Tuesday, October 18, 2011

I am not the 99%... Occupy Wall Street Protests

"I am the 99%" is a new slogan that has caught on with New Yorkers. All of America, some claim. They say that the 'Occupy Wall St' protest is a manifestation of the frustration of the 99% Americans who feel like they have been forsaken by the system in favor of the 1%. In principle, I agree with the protest against big bonuses with bailout money, but, when seen from closer quarters, I somehow felt that the real message had been lost in translation.

So when we walked into 'Liberty Square' as some choose to call Zuccotti Park in the wake of the protests, it just seemed like we had walked into a small crowd assembled in a flea market of sorts. For me, it was as if I was walking through Colaba Causeway in Mumbai, scrounging for junk jewelry, except that instead of random shopkeepers asking me to come sample their merchandise, there were a few bedraggled people mouthing protests. Instead of flashy store signs, there were scribblings on psychedelic signboards. And just a handful had anything to do with Wall Street. 

One spoke of bailouts, one spoke of corporate bandits in Wall Street or some such story and one just said 'Goldman Sachs hates America'. And while I looked at these posters, A band of people walked by chanting 'Less Greed, more Green'. And a little further on, someone started off screaming 'Fox News, we hate you'. And there were signboards slamming Monsanto and GM food! There were some making a statement with painted hair and faces, and the signage said 'Kill Turkish dictatorship!' There was a heavyset man with a Templar helmet and a sign that said 'Class Warrior'. I am sure he got photographed a billion times, not for his message, because I am sure very few would have grasped what he was protesting about, but rather for his getup. Early Halloween, maybe. Relevance, anyone? It looked as if there was a gross lack of theme in the whole movement, except that anyone who wanted to protest about anything could congregate there. And anything was almost anything!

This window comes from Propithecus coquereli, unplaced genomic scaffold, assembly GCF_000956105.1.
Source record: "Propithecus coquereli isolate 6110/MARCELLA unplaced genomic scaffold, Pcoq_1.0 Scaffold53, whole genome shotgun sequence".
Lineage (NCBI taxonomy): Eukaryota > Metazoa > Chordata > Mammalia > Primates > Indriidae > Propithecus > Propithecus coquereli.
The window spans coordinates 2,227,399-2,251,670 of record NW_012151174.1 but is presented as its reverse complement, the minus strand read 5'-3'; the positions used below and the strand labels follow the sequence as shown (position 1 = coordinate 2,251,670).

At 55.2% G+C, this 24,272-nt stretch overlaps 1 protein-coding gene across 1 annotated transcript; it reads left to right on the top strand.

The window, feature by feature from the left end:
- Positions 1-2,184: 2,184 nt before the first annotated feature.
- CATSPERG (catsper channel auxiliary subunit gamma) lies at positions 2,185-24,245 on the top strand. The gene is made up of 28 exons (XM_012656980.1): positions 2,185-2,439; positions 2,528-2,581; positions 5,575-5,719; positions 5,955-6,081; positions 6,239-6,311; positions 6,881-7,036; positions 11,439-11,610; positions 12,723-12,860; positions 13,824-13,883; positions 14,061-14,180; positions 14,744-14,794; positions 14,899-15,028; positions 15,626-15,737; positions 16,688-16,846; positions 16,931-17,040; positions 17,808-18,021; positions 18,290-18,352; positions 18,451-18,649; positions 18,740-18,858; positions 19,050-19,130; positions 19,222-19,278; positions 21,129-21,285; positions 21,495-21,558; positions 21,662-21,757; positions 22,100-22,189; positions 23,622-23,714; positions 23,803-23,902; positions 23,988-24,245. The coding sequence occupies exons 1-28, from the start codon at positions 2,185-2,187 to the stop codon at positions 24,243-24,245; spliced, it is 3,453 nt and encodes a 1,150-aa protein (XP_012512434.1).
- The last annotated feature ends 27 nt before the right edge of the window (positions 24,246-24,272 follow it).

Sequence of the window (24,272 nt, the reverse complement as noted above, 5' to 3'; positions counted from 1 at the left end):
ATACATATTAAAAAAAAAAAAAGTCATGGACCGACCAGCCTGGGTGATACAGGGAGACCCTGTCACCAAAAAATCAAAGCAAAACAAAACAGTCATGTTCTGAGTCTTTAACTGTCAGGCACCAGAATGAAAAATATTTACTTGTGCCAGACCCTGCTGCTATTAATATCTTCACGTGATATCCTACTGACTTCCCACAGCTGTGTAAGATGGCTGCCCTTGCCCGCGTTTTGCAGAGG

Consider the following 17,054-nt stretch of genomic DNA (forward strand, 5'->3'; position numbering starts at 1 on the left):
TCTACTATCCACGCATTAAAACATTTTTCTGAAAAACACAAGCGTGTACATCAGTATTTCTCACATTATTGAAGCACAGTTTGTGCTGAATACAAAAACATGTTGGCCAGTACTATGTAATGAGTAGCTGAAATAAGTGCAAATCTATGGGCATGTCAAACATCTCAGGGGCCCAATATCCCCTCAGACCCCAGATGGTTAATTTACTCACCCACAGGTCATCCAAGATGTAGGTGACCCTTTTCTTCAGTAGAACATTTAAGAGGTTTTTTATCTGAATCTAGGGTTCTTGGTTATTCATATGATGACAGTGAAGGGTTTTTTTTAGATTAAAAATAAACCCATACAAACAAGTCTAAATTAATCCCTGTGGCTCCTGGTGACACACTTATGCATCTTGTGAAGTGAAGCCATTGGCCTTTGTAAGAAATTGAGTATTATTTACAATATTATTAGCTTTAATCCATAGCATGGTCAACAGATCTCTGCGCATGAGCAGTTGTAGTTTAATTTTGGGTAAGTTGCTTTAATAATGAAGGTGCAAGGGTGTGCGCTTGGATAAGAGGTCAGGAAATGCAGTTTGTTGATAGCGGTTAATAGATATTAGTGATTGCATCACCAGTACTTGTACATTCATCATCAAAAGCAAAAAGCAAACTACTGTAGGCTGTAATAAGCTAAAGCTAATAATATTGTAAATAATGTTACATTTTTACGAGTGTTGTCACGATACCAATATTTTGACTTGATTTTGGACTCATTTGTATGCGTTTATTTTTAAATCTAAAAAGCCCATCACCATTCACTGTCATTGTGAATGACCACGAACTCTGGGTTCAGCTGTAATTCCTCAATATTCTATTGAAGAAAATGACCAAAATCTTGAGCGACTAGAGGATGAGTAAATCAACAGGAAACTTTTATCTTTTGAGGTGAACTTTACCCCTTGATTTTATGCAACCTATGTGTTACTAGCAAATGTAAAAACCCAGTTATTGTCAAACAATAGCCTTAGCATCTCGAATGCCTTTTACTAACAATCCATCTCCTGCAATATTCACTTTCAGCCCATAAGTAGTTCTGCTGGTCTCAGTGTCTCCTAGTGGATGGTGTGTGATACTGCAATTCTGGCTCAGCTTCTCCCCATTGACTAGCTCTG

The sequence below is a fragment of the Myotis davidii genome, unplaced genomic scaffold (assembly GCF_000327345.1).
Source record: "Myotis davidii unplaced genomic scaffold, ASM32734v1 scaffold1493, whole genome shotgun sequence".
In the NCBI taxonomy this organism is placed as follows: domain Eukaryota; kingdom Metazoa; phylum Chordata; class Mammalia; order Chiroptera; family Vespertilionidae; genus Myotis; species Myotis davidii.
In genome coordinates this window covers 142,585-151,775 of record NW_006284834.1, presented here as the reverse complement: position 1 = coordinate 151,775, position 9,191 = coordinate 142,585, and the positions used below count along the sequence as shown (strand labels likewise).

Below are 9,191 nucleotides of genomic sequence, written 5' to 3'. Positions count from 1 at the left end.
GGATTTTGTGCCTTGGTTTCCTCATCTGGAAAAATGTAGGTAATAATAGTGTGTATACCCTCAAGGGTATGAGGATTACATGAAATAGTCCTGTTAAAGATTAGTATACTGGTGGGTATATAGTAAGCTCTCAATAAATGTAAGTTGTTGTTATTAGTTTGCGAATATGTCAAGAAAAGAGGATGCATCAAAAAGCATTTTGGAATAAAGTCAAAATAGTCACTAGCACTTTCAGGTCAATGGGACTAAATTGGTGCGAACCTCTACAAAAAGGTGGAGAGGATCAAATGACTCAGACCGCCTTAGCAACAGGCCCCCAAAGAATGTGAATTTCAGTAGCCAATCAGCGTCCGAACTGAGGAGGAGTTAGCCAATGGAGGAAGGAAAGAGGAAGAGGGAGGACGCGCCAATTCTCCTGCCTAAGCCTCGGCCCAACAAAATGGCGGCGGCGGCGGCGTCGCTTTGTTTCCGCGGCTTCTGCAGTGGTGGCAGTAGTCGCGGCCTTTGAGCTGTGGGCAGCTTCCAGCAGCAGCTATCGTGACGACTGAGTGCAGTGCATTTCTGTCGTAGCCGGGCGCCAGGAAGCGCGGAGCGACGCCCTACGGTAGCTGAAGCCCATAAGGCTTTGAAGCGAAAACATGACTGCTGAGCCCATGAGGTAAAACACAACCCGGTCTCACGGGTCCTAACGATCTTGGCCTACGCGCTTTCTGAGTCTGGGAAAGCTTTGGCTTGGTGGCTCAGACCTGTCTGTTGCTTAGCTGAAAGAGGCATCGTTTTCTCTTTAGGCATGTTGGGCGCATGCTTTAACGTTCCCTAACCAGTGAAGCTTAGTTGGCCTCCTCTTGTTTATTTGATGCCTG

People holding out signs hinting at anti-capitalism were more than happy to smile into digital cameras. So, everyone was much too busy protesting against capitalism, on signboards made using psychedelic ink on shiny paper, or using LED lights for their signage. But without innovation and free markets dictating innovation, could we have imagined paper, ink, why even the jeans worn by people?

America is capitalist, believing in the concept of survival, and maybe flourishing of the fittest. And this model has served them well. Free innovation, knowing that he who survives will succeed has stood them in good stead and has led to the US being a pioneer in everything from life sciences to defense. There have been excesses in the recent past, no doubt, but power has been known to corrupt and history has shown excesses at all levels. But free enterprise and financial innovation cannot be done away with. One cannot fight Big Pharma just because they are big and therefore wrong! Had it not been for Pfizer, we would never have had penicillin! And had it not been for Wall Street, the iPhone 4S might have ended up in the grave along with Steve Jobs. 

And while big bonuses for bailout firms is an irony and perhaps needs to be done away with, t-shirts with 'Occupy Wall Street', that were selling by Zuccotti Park, perhaps captured the true essence of it all. The system is built in a certain way, and this system has been seen to succeed for all these years. Suddenly, if some feel like the overhaul of the system has thrown them out, and so want the whole system to be done away with, they perhaps have to realize that while they are protesting their heart out, someone somewhere is cashing in on the situation. He alone is perhaps the 1%. And if that is the message that comes out, I am so not the 99%.....

1 comment:

James Connolly said...

If you don't make more than 300k a year I think you're missing the point. These people start a dialogue and ask the entire 99% to share their views. It just so happens that a certain segment of the populace gets all of its information from the telly, is fine with that.